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Connacht Juniors produce spectacular performance to make Inter-pro history



Date Published: {J}

Connacht 26

Munster 9

Rob Murphy

at the sportsground

Connacht rugby took another major step forward at the Sportsground on Saturday as the Junior Inter-provincial squad did the unthinkable by completing a Grand Slam in comprehensive style against Munster.

Having promised a breakthrough at this grade for the previous two years, the 2011 crop delivered in some style this season with a bonus point win over Ulster, a ground breaking victory against Leinster in Donnybrook and the most controlled of final day performances against the men from Munster.

Playing against the wind in the first half, Connacht trailed 9-5 with captain and Monivea stalwart Kevin Higgins finishing off a try made by Paddy Pearson, Rory O’Connor and Tuam’s inspirational open side Mike Ward.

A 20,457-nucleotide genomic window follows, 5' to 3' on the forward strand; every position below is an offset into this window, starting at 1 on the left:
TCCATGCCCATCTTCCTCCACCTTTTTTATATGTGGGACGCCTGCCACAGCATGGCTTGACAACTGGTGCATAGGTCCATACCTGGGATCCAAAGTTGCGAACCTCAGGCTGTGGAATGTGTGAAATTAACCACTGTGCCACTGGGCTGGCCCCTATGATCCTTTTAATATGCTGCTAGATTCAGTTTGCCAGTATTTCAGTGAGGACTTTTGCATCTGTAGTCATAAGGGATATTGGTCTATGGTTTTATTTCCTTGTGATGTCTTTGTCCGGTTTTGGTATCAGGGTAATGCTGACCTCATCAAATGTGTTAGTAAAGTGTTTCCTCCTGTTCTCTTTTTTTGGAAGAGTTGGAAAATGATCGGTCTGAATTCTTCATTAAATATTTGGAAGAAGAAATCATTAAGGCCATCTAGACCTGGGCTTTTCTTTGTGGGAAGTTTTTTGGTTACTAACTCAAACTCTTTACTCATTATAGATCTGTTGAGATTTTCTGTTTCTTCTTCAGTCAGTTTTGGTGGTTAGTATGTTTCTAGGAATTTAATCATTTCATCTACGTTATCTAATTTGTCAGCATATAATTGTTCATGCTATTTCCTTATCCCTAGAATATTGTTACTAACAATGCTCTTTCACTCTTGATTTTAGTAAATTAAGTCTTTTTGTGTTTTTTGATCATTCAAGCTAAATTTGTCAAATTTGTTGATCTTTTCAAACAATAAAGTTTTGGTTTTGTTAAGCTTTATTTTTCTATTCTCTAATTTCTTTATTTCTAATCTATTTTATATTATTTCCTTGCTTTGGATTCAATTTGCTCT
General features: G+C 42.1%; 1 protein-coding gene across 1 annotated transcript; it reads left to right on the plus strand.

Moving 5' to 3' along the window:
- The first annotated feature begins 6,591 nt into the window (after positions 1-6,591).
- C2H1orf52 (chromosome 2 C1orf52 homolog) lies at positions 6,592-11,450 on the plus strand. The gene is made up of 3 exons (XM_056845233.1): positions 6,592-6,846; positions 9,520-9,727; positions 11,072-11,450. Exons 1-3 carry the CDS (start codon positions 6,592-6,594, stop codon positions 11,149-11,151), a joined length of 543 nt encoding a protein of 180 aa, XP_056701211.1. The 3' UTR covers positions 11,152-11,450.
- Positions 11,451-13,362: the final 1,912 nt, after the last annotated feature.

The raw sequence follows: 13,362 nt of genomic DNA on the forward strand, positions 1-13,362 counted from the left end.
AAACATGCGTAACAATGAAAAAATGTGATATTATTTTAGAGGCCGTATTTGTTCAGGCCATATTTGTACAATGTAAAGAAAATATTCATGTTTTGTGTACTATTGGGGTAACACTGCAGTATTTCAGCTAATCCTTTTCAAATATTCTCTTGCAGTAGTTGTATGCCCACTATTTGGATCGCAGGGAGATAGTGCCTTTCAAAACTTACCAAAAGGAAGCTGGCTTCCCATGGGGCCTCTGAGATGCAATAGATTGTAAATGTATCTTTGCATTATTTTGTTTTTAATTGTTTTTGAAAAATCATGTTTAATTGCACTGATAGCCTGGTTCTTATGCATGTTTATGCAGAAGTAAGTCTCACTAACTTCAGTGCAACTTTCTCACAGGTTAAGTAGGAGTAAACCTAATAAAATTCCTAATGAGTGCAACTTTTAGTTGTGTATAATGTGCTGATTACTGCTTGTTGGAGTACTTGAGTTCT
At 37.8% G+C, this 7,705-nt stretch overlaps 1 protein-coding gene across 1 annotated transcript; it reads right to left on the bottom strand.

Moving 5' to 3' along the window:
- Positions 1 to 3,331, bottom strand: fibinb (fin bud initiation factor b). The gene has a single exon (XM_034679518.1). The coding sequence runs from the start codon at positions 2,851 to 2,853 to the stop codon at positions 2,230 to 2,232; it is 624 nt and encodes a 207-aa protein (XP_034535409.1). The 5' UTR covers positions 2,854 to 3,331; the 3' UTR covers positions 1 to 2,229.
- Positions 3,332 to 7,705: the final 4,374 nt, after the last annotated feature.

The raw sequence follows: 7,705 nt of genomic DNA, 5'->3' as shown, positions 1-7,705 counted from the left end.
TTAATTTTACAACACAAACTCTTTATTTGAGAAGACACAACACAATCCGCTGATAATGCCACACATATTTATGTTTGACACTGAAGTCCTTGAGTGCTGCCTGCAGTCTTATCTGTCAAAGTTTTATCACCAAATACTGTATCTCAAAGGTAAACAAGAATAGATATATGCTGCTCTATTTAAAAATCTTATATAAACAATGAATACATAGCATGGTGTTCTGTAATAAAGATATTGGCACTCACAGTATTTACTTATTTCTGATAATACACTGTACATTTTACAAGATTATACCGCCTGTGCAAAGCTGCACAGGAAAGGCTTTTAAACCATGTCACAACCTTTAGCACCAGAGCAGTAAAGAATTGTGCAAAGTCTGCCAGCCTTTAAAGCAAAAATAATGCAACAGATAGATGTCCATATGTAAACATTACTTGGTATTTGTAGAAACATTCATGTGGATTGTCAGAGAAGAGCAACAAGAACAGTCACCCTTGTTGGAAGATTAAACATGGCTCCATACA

That set the tone for a hugely impressive second half display which combined smart tactical rugby with an explosive high tempo attack. It yielded 21 points without reply to seal the title which has eluded the province throughout its long history, and at times seemed like an impossible goal.

An uncoverted try from Mata Fafita put Connacht 10-9 up before Paddy Pearson stretched their lead with a penalty. From there on, there was no holding the home team as a try from Aaron Spring, a conversion asd a penalty from Pearson, and a penalty from reserve Ger O’Connor put the seal on mould-breaking triumph.